D15.2 Addition Polymers
Addition polymers are made by addition reactions, where two molecules combine to form a single product molecule (we have already seen examples of addition reactions involving alkenes). Typical monomers for addition polymerization have at least one C=C double bond.
The figure below shows polyethylene, an addition polymer, forming from ethylene (ethene, H2C=CH2) monomers.
The addition polymerization reaction can be initiated by a molecule with an unpaired electron—a free radical. An example initiator is an organic peroxide, which can form two free radicals when the relatively weak O-O bond breaks:
When a radical encounters an ethylene monomer, the ethylene π bond breaks. One electron from the π bond goes to pair with the electron from the radical and form a σ bond. The other electron from the π bond remains a radical, and can go on to react with another ethylene monomer.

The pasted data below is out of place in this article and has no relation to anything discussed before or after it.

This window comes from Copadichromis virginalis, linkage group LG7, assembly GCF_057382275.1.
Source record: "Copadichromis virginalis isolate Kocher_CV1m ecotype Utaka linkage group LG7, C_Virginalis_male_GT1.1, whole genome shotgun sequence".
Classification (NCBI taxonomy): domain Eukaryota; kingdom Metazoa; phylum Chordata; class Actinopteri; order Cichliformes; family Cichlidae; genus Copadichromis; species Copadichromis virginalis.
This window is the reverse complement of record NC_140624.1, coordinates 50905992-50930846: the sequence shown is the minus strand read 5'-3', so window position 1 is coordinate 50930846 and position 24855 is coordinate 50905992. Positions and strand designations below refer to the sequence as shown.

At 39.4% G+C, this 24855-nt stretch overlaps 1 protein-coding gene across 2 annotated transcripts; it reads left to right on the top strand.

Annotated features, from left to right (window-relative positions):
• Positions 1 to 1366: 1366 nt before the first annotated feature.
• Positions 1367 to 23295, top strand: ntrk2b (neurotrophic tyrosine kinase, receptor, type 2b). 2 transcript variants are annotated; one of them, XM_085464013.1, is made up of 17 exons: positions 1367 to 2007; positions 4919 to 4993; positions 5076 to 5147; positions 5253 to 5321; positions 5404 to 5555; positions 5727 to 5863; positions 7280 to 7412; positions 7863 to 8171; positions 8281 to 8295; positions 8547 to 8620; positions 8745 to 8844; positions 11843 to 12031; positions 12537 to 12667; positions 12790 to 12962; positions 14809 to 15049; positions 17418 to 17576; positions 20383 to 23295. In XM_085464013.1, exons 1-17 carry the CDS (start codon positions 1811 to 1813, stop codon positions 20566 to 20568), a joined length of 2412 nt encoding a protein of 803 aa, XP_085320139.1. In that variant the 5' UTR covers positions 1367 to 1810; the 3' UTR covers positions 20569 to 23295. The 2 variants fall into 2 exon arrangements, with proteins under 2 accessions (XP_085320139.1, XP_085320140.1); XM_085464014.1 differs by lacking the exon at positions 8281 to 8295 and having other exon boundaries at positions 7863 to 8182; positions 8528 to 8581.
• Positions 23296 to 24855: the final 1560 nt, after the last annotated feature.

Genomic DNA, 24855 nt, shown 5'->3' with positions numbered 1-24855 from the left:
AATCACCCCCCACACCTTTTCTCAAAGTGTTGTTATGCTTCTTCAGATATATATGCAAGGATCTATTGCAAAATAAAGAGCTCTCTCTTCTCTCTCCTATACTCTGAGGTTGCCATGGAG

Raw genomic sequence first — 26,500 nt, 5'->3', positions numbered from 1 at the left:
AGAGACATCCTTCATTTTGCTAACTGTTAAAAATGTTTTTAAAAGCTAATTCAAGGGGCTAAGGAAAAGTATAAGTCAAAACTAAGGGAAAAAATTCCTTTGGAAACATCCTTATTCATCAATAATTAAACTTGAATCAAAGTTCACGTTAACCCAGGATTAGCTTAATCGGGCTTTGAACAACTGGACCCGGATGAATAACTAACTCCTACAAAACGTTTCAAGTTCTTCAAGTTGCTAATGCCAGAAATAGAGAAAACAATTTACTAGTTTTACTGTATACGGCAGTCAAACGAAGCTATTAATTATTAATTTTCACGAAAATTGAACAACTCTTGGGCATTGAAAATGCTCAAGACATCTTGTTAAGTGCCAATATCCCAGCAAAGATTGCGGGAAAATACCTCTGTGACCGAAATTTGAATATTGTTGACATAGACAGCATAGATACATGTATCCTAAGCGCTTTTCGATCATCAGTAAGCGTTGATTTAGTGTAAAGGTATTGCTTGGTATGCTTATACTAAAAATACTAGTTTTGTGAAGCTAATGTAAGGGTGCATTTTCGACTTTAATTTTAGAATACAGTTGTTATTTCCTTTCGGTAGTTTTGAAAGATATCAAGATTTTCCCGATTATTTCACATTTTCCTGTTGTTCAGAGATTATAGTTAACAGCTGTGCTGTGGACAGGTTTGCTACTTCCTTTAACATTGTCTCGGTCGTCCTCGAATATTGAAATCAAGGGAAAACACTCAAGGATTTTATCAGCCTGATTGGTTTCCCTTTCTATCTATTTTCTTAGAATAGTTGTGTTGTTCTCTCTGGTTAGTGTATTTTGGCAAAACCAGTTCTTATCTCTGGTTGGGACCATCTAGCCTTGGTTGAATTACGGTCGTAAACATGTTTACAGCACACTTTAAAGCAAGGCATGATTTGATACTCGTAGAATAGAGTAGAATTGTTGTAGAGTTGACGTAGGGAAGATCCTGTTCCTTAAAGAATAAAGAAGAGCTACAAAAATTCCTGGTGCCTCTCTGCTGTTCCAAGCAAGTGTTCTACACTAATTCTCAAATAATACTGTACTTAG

The process illustrated in the figure above repeats with many, many more monomers, sometimes as many as 100,000 units, yielding a long polymer chain of carbon atoms.
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